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As "Piers Morgan Live" continued it's coverage of the bombings in Boston and the respective emotional aftermath, on Tuesday evening Robert Watling and Kelli Johnston joined the program with their unique story of racing, romance, and resiliency.
Avid runners, Watling and Johnston participated in Monday's marathon together, and followed through on their plan to wed later that same evening:
"Terrorists, their ultimate goal is to alter our way of life and to stop us from carrying out our normal activities," stated the recent groom. "I was even more determined when we figured out it was an act of terrorism that we were not going to be deterred from moving forward and proceeding with our wedding."
The blushing bride, meanwhile, described a day of mixed feelings:
"Today has been filled with all sorts of emotions for us, from elation of what we accomplished yesterday, both with the race and our wedding, but going to the opposite extreme, just such sorrow and grief for all the victims, and even the people that couldn't finish," she told Piers Morgan. "Everybody running the race yesterday put in a ton of hard work to get here. So to not be able to complete it would be frustrating for me as well. So it's in indescribable, really."
Also as part of Tuesday's program, Caitlin Doyle offered a unique perspective on the tragedy that has ripped through Boston.
A 17-year-old babysitter, Doyle regularly watched Martin Richard – the youngest of the three to lose their lives in the bombings – and spoke emotionally and honestly about the child she knew well:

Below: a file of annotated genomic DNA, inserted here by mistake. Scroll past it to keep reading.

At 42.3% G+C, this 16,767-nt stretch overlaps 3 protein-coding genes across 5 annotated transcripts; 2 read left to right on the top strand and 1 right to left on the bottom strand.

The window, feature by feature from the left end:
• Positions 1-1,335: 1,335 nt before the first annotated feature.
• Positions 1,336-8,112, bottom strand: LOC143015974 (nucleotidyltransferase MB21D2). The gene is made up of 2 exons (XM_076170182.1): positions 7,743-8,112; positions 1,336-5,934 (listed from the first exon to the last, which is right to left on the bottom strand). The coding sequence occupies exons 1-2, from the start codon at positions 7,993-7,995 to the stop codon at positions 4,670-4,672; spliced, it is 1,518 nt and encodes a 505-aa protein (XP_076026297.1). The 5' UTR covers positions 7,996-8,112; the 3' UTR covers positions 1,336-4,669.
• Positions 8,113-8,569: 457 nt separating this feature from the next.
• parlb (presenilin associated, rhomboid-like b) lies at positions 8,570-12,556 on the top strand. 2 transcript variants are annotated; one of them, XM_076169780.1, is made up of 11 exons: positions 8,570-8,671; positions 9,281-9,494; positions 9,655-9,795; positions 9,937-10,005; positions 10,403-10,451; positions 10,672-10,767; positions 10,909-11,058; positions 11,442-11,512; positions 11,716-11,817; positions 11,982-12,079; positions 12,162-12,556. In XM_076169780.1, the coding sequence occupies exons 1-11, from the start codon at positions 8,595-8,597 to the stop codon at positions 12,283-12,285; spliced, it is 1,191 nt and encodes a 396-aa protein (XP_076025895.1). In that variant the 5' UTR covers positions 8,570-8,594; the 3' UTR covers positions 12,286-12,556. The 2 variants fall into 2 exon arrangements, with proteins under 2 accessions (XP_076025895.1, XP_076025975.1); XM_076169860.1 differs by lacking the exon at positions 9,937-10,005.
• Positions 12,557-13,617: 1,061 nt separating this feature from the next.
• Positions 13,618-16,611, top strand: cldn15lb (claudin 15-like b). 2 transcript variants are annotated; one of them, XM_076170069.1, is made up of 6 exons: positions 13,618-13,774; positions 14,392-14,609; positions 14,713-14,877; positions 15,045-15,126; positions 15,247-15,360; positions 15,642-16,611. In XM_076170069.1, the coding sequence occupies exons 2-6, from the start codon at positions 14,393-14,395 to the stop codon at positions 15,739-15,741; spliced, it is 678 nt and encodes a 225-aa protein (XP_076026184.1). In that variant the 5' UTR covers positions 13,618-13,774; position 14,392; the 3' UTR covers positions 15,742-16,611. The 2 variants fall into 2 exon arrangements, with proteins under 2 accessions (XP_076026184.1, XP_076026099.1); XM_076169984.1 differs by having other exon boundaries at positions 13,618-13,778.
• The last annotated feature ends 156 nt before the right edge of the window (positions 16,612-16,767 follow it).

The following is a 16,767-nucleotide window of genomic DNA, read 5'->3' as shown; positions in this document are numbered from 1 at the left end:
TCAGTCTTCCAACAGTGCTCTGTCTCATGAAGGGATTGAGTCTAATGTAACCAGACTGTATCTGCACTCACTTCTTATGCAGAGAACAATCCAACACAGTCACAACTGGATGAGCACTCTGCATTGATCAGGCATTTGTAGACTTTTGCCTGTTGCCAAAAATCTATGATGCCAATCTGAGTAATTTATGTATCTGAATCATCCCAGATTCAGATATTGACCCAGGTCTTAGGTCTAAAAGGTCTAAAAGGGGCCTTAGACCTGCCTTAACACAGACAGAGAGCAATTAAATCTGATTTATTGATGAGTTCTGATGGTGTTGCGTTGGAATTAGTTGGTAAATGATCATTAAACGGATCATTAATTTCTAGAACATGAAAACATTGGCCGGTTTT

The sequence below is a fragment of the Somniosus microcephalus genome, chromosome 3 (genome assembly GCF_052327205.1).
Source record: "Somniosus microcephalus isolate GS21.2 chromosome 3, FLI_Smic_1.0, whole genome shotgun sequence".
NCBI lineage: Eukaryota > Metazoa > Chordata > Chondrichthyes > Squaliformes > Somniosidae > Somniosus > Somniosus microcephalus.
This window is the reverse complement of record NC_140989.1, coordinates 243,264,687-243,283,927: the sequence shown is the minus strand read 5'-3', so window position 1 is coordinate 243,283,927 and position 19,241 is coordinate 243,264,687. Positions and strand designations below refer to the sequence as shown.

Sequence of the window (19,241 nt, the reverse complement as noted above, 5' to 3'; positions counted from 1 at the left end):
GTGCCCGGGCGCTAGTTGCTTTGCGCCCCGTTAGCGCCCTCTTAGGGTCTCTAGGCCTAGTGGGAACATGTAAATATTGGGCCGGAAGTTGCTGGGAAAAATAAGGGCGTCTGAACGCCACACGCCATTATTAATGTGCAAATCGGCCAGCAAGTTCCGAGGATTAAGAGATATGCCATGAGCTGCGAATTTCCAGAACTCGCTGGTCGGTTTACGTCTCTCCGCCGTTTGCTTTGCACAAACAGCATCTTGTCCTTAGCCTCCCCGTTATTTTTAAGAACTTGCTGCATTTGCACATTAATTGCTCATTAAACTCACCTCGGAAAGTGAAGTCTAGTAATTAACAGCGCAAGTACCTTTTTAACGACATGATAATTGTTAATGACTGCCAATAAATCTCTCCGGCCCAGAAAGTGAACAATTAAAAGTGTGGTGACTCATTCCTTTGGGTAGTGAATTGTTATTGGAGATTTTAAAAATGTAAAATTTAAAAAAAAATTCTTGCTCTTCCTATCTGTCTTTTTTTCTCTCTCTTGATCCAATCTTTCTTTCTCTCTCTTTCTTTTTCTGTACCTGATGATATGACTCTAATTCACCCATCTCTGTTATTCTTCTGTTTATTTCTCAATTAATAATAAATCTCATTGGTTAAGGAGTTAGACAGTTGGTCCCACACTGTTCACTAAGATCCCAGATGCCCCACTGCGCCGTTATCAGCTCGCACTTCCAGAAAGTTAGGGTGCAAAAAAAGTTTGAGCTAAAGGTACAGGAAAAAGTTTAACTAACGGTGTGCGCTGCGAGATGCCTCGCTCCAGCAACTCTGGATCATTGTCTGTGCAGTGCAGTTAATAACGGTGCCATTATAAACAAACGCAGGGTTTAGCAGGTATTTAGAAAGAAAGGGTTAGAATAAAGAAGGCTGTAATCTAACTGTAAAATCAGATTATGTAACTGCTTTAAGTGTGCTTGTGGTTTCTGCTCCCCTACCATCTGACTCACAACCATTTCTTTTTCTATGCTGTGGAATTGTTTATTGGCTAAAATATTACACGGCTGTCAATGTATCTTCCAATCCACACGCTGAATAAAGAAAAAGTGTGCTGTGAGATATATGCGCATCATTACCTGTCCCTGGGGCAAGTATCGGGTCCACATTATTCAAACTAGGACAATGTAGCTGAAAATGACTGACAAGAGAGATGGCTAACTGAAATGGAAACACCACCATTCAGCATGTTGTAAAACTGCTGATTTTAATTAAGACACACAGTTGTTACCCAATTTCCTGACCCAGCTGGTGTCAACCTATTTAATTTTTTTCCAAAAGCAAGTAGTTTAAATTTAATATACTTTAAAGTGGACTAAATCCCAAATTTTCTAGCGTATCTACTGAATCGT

"Every time I babysat him, as soon as I walked through the door, he came running towards me. And he just had a big, bright smile that nobody could ever forget. He was never sad or down, he was always happy and cheerful and ready to go," she remembered, before going on to explain the moment she learned the devastating news of Richard's death. "It was really difficult to deal with. Especially right when I had heard because I wasn't home. So I went home immediately and I just broke down. There's just no words to describe it. It's just so tragic."
Additionally, as the program aired a special live midnight show, Christine Brennan joined Morgan, weighing in on a friendly gesture that crossed otherwise enemy lines.
On Tuesday evening, the New York Yankees paid tribute to the Red Sox by blasting "Sweet Caroline" – Boston's unoffical baseball anthem – throughout their stadium:
"When I first heard about this, I got a tear in my eye," admitted the decorated sports columnist. "It speaks to how we do come together. It sounds like a cliche, and boy I wish we never had to discuss this again. But we do rally and we do come together. And all of a sudden, Yankees, Red Sox means almost nothing. It's such a fierce rivalry, but right now they're all together as one, and I think that was a wonderful moment at Yankee Stadium."